The ‘denazification’ of German science was actively obstructed even by those who had had no sympathy with the National Socialists. The prevailing attitude was one of resentment at the intrusiveness of the occupying Allied authorities, which led to a closing of ranks and a feeling of solidarity between the most unlikely of bedfellows. Even relatively blameless individuals refused to condemn those who had been clearly implicated in the Nazi regime. Others drew an invidious parallel between the rooting out of Nazis after the war and the persecution of ‘non-Aryans’ before it. For Otto Hahn, denazification involved “attacks against the science of our nation”.
These prevarications and evasions during ‘denazification’ meant that it quickly became impossible to construct a clear picture of how the nazification of German society had proceeded. And it’s German historians who say this. Klaus Hentschel, for instance, has said that “It was one of the most depressing experiences I ever had as a historian to see reflected in the documents how very soon after 1945 the chance of coming to grips with the National Socialist regime was allowed to slip away, thus missing the opportunity to make a frank assessment of the facilitating conditions the regime had set.”
The prevailing attitude was not guilt or remorse, but self-pity and resentment at the indignities suffered in a defeated nation. Visiting Germany in 1947, Richard Courant, the mathematician who had been forced out of Göttingen in 1933, despairingly described its residents as “absolutely bitter, negative, accusing, discouraged and aggressive.” Hartmut Paul Kallmann, the postwar director of the former Kaiser Wilhelm Institute for Physical Chemistry in Berlin, who as a ‘non-Aryan’ had been dismissed under Fritz Haber’s directorship in 1933 and had worked for IG Farben during the war, wrote to the emigré Michael Polányi in 1946 saying that “the tough momentary situation [here] is deplored much more than the evil of the past 10 years… The masses still don’t know what a salvation the destruction of the Nazis was to the whole world and to Germany as well.” “It is a difficult problem with the Germans”, Margrethe Bohr told Lise Meitner two years later, “very difficult to come to a deep understanding with them, as they are always first of all sorry for themselves.” In 1947 the president of the polytechnic at Darmstadt complained that for some student “it seemed that the only thing the Nazis had done wrong was to lose the war.”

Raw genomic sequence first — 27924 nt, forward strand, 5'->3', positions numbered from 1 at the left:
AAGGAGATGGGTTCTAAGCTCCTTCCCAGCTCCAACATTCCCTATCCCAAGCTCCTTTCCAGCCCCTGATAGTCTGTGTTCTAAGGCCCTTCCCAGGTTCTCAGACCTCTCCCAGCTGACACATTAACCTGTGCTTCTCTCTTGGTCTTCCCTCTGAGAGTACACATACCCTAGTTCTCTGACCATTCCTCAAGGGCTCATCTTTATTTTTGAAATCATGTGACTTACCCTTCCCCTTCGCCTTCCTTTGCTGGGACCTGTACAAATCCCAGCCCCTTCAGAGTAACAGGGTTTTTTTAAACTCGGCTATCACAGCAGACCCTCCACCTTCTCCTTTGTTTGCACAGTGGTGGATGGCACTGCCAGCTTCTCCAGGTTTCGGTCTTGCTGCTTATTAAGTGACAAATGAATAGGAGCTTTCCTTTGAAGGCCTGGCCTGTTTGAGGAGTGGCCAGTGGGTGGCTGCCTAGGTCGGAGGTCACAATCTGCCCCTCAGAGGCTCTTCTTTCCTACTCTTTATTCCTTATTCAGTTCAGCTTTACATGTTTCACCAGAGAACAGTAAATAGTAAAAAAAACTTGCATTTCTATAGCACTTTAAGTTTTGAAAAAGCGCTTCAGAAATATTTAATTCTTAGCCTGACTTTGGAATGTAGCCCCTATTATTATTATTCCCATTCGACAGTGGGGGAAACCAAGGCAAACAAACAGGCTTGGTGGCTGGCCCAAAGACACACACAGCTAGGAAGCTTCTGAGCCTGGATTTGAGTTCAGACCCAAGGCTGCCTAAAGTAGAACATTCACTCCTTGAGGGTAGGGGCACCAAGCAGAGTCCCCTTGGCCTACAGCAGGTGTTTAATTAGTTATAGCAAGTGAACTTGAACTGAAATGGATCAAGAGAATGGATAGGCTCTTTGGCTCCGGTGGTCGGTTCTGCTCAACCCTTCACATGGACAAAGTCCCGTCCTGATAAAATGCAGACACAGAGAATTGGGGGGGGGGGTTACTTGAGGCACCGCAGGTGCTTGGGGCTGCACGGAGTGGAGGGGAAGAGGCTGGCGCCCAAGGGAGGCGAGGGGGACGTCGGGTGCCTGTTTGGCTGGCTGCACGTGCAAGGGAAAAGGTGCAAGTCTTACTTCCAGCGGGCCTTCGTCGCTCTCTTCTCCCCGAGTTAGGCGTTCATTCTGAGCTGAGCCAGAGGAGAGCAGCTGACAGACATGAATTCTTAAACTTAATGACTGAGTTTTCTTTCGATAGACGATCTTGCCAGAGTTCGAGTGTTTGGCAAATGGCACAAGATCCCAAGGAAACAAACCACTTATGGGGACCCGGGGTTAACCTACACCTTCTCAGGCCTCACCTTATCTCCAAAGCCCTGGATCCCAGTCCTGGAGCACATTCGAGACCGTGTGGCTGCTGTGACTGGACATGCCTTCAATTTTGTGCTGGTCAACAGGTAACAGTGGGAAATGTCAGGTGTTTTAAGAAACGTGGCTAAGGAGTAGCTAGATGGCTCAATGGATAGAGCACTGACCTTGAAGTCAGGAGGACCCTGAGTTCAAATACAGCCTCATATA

I think such sentiments still prevail in some quarters. From a certain generation of Germans, I have heard comments in response to my book even from evident anti-Nazis to the effect that “well of course you have no idea how hard it was for us.” In fact I have no doubts how hard it was for them. But such comments are offered as a shield against deeper reflection about the moral fallout. Sometimes it’s worse than that. Even for raising the question that folks like Heisenberg and Debye might have had questions to answer, I was called by one party a “cockroach” – and I can’t imagine for a moment that the similarity with the language used by the Nazis to dehumanize Easter Europeans and Jews could have been lost on that person. (This is not, let me stress, a specifically German response – I’m pretty sure that, as Ian Kershaw has intimated, what we saw in Germany before and after the war could have happened anywhere, mutatis mutandis. We are certainly not free from such language in Britain today, as we have sadly discovered recently.)
So no, there is really nothing so strange or surprising about the Schacht/Goebbels response. I am proud that Bodley Head is standing up to it.